Minnesota Governor Mark Dayton on Saturday proclaimed December 10 “Bob Dylan Day,” in honor of the native son, legendary (Jewish) singer-songwriter’s winning the 2016 Nobel Prize in Literature for creating “new poetic expressions within the great American song tradition.”
Bob Dylan was born Robert Allen Zimmerman in Duluth, Minnesota, May 24, 1941. He graduated from Hibbing High School in 1959, and attended the University of Minnesota, but not for very long.
“Bob Dylan was a true son of the Iron Range in his independence, his talent, and his ability to triumph over adversity,” Governor Mark Dayton proclaimed, according to KQDS. “He spoke to a generation of young Americans, myself included, who were engaged in an unending war in Vietnam, the fight for civil rights, and the rapid changes in our society. Dylan’s influence on American music and culture will be long-lasting.”
Dylan, meanwhile, did not attend the ceremony on Saturday in Stockholm, and sent as his proxy American singer Patti Smith, 69, who got so excited, she forgot the lyric “I saw a black branch with blood that kept drippin'” from the Nobel laureate’s A Hard Rain’s A-Gonna Fall:
Oh, what did you see, my blue-eyed son? Oh, what did you see, my darling young one? I saw a newborn baby with wild wolves all around it I saw a highway of diamonds with nobody on it I saw a black branch with blood that kept drippin’ I saw a room full of men with their hammers a-bleedin’ I saw a white ladder all covered with water I saw ten thousand talkers whose tongues were all broken I saw guns and sharp swords in the hands of young children And it’s a hard, and it’s a hard, it’s a hard, it’s a hard And it’s a hard rain’s a-gonna fall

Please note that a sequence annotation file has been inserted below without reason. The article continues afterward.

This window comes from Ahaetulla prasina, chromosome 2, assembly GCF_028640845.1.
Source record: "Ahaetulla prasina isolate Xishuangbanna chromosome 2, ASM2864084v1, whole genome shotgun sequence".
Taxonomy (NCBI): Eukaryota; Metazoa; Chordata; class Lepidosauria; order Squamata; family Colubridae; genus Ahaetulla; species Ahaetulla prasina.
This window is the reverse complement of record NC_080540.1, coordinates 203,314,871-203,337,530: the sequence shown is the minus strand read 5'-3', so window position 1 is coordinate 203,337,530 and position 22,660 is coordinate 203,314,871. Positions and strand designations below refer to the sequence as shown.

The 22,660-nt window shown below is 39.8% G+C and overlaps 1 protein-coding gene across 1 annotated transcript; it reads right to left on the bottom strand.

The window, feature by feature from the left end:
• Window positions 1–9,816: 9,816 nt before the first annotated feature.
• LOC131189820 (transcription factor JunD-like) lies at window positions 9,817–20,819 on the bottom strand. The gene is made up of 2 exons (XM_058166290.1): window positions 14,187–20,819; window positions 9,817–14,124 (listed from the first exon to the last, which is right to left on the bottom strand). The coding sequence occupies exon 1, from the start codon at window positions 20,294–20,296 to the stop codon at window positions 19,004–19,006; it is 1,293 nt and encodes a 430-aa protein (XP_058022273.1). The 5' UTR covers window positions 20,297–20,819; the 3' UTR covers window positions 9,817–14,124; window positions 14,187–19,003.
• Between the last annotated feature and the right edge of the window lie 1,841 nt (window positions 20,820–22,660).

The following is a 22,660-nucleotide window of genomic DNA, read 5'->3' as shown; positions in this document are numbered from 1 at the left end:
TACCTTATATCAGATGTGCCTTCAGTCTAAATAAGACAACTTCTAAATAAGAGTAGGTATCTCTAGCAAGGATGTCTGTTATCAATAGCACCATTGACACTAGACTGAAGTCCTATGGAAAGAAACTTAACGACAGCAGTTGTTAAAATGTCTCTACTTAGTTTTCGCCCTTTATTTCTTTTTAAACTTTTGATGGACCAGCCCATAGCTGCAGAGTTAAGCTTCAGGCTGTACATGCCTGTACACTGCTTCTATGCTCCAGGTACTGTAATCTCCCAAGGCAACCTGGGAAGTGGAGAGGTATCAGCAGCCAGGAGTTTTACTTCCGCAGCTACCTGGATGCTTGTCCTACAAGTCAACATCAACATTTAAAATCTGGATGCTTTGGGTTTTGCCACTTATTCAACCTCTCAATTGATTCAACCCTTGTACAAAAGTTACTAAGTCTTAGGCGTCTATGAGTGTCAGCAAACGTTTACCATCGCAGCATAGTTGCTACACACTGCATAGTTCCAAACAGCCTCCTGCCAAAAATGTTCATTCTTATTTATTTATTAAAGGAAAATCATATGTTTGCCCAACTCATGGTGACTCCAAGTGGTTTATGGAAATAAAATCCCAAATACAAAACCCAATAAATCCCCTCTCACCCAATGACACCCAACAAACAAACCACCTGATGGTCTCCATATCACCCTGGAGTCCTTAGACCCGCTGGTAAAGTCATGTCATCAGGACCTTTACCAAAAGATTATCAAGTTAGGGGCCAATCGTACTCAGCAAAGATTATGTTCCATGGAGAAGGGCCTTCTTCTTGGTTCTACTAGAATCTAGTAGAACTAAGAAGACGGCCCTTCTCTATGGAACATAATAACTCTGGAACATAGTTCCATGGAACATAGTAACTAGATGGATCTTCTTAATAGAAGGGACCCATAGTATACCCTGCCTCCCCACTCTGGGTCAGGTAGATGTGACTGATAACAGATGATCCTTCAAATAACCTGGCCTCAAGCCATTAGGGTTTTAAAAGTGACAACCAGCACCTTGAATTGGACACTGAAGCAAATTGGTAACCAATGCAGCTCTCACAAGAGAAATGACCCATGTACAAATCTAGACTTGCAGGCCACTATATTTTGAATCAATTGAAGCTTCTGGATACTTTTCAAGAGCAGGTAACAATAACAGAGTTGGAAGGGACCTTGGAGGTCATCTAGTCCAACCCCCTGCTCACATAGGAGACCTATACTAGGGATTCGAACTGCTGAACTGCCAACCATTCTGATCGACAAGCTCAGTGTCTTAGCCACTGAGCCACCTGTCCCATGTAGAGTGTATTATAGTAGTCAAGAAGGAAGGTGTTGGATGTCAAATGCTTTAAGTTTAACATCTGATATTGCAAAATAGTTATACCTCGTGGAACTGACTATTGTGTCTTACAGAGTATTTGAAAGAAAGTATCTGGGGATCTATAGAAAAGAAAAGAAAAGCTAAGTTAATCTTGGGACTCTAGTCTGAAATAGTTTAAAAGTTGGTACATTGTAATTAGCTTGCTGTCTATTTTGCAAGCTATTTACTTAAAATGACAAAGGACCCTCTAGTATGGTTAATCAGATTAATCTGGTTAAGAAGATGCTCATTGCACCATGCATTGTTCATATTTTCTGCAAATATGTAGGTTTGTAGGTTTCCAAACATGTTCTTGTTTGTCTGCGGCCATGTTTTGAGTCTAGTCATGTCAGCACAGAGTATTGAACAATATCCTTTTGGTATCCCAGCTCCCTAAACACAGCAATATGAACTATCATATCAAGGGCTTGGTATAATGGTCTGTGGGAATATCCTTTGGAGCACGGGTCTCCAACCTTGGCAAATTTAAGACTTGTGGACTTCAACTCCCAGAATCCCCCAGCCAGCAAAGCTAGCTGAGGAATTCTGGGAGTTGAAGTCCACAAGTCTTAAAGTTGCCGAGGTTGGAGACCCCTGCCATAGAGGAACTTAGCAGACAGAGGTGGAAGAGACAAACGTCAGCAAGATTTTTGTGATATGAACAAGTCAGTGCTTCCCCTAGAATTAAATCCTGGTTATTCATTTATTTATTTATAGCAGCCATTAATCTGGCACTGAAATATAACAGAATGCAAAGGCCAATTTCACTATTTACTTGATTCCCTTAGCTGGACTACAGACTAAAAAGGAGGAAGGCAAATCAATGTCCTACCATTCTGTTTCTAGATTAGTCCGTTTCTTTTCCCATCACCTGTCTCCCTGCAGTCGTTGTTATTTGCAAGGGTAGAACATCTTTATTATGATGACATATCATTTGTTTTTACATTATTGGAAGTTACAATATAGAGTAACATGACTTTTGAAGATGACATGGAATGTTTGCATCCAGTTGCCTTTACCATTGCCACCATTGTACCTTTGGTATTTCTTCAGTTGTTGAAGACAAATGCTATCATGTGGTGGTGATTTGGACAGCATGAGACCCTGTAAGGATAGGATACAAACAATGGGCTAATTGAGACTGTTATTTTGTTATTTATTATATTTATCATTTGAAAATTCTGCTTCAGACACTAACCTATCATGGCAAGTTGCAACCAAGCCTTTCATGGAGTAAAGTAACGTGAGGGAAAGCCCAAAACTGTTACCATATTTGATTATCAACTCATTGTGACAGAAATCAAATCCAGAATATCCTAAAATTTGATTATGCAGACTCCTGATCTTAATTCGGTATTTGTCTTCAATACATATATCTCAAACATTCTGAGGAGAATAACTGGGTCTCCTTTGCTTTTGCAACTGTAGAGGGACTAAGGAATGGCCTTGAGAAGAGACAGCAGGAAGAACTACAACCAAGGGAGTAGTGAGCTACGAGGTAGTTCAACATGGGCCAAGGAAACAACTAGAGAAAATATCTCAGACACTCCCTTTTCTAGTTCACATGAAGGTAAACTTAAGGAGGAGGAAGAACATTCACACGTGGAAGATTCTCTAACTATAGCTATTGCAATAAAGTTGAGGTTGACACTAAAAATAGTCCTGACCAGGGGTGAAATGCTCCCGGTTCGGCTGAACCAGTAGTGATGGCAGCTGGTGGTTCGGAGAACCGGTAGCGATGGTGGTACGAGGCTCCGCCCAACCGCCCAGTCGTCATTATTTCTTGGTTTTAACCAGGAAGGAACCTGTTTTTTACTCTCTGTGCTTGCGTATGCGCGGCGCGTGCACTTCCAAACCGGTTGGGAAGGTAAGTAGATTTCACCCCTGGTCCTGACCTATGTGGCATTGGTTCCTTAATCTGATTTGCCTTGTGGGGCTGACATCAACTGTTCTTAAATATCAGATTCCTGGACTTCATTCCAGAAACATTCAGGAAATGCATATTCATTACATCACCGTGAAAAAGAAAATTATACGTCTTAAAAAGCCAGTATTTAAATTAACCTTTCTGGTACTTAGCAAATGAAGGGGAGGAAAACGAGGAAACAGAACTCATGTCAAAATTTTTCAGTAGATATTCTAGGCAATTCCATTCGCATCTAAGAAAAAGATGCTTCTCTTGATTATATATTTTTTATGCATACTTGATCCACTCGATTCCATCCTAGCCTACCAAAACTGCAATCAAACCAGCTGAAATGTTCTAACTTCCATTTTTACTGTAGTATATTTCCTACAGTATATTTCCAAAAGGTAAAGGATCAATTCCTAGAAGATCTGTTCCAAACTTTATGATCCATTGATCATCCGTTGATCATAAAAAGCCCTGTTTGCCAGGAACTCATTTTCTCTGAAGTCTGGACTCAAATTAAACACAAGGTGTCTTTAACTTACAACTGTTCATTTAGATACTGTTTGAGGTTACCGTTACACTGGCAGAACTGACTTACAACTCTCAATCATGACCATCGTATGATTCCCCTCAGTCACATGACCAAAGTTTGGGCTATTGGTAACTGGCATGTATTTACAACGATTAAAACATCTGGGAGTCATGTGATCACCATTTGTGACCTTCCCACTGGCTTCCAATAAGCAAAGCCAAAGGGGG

Patti Smith apologized profusely, explaining, “I am so nervous.”
Which could have been avoided had Dylan not been such a so and so and just showed up for the ceremony. Hey, President Obama showed up, and he hadn’t done anything at that point.
Also, Literature? How is Dylan getting a prize for literature when he’s a songwriter? Who makes the decisions over there, the Norwegian parliament? (Yes).
Dylan is the second Minnesota resident to win the Nobel Prize for Literature, along with Sinclair Lewis, who was the first American ever to receive it, in 1930. Dylan is the 12th American to receive the award, even though he doesn’t do literature, like we said already.
In the immortal words of another, greater singer-songwriter, the late John Lennon: “I don’t believe in Zimmerman…”